• Adam Jaffrey says: (Author)

      Samantha, I do not agree.

      Traditional media is not dead, and the notion that “[companies are] desperate so [they] are throwing money at everything in hope it will lead to a positive outcome” implies said companies are stupid. Companies are not stupid; they analyse their media spends thoroughly. In fact, the marketing department is likely the single most scrutinised department in terms of the expenses it incurs to the business. If traditional media wasn’t generating a positive (and sizable) return on investment, companies would not continue to use it.

      Though, your final sentence—which suggests a future of consumers being marketed to by other consumers (presumably brand advocates?)—is an interesting concept …

      • Sammydoyle says:

        With so much noise and clutter out there for consumers, I just find it hard to see how traditional advertising is going to play a role in the future. I don’t know about you but I tune out and am immune to ads now? To me, firms are still trying to hang onto this old theory of pushing marketing messages onto consumers, in hope that something will stick. In my view that is just a waste of money and a focus should be on building quality relationships/experiences with the consumer. This will lead to positive WOM, more advocates and in turn high retention and low acquisition costs. I guess we’ll just have to wait and see what the future holds….

        • Adam Jaffrey says: (Author)

          I’m going to continue playing devil’s advocate, Samantha.

          If traditional advertising is dead, then why do some of the worlds biggest brands keep using it? Some recent examples include: Visa, Samsung, McDonald’s, Qantas, Telstra and even Twitter [US only].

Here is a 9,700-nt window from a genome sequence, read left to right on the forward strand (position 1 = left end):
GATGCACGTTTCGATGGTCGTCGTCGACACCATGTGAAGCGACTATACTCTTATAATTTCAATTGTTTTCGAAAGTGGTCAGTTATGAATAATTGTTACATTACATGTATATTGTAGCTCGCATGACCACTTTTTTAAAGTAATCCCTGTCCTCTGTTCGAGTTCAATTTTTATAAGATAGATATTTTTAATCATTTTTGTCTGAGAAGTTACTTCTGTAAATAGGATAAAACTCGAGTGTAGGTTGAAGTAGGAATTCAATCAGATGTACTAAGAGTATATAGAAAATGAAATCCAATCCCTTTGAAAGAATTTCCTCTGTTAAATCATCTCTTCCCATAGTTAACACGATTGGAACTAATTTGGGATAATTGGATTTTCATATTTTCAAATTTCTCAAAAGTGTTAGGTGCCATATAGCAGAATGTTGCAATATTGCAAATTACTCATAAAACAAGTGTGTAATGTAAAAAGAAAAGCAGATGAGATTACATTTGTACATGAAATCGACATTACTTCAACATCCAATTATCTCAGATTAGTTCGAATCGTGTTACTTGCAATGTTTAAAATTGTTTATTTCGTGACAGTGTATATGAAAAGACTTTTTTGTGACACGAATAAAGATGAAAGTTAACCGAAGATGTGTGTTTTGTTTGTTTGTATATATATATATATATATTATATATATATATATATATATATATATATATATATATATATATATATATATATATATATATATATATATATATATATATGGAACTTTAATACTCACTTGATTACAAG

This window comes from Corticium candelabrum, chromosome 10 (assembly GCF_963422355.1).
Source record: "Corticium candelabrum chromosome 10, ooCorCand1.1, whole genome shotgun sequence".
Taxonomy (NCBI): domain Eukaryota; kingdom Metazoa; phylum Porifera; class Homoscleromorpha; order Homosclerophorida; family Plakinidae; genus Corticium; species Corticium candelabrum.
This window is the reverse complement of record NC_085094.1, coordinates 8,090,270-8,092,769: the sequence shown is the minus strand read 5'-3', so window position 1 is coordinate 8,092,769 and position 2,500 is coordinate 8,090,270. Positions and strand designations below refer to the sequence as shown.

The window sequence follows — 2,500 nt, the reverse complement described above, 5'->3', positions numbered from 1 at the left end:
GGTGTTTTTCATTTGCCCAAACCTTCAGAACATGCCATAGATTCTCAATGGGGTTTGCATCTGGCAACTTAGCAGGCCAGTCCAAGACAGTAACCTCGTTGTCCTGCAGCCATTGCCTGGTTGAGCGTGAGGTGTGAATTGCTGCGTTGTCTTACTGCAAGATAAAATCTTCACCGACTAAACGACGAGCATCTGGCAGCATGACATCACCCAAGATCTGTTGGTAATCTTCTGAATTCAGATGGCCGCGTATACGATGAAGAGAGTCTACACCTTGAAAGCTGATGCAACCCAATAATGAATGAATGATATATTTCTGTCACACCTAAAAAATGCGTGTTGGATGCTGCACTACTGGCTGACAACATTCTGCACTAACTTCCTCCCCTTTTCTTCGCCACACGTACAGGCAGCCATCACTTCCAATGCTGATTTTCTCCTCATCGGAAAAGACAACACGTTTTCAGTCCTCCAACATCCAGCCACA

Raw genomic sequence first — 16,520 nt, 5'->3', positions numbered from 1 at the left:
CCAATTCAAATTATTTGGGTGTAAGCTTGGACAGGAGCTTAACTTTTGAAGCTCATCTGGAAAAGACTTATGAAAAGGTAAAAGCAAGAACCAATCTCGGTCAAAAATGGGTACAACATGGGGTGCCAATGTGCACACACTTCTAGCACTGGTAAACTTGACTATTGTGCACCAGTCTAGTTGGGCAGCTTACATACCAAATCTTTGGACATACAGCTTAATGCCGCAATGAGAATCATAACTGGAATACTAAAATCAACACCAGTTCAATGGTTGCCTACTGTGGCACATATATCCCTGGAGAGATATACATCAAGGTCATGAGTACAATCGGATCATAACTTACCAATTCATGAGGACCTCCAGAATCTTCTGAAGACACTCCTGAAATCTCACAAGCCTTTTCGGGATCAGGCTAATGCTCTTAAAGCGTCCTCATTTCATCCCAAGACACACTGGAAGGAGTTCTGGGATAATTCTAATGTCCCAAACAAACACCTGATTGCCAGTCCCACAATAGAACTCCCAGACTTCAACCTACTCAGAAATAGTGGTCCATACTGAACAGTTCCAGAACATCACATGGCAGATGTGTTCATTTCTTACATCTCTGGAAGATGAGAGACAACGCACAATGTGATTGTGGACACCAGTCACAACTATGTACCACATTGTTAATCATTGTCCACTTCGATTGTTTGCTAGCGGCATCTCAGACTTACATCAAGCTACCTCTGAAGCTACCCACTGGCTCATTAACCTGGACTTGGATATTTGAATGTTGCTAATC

Okay, maybe it’s not fair comparison to use only television as my proxy for “traditional advertising” during a time when TV is booming—i.e. during the Olympic Games.

          Instead, consider a prolific company that virtually only uses traditional media: Apple. The only new media that Apple uses is a Facebook page and Twitter account for its App Store and iTunes Music services (and a few others). And, Apple is the most valuable company in the world. Granted, they are undertaking many other marketing and non-marketing related activities to build their brand, but it’s an interesting idea to consider.

          I’m not saying new media isn’t valuable. Nor am I saying that you haven’t made some magnificent points (in fact, I think developing meaningful relationships with customers should a primary focus area for all brands), because you have. What I am saying is just don’t write traditional media off … yet.
          Maybe there’s a blog post in analysing this topic. ;)

  4. Hey man good stuff. I absolutely agree with your views on this matter. The old way of relying on salesperson will sooner later disappear as people are more dependent on customer and expert reviews to determine consistency and the value worth of that product. This element of word of mouth is what companies should focus on instead of wasting money on trying to look good through advertisements but fails to deliver. I think combining this with product customization (how customers want their product to be specifically built for them) would be good for example, like what Dell is doing with the way they’re selling laptops. I’ve expanded some ideas in my post as well. :)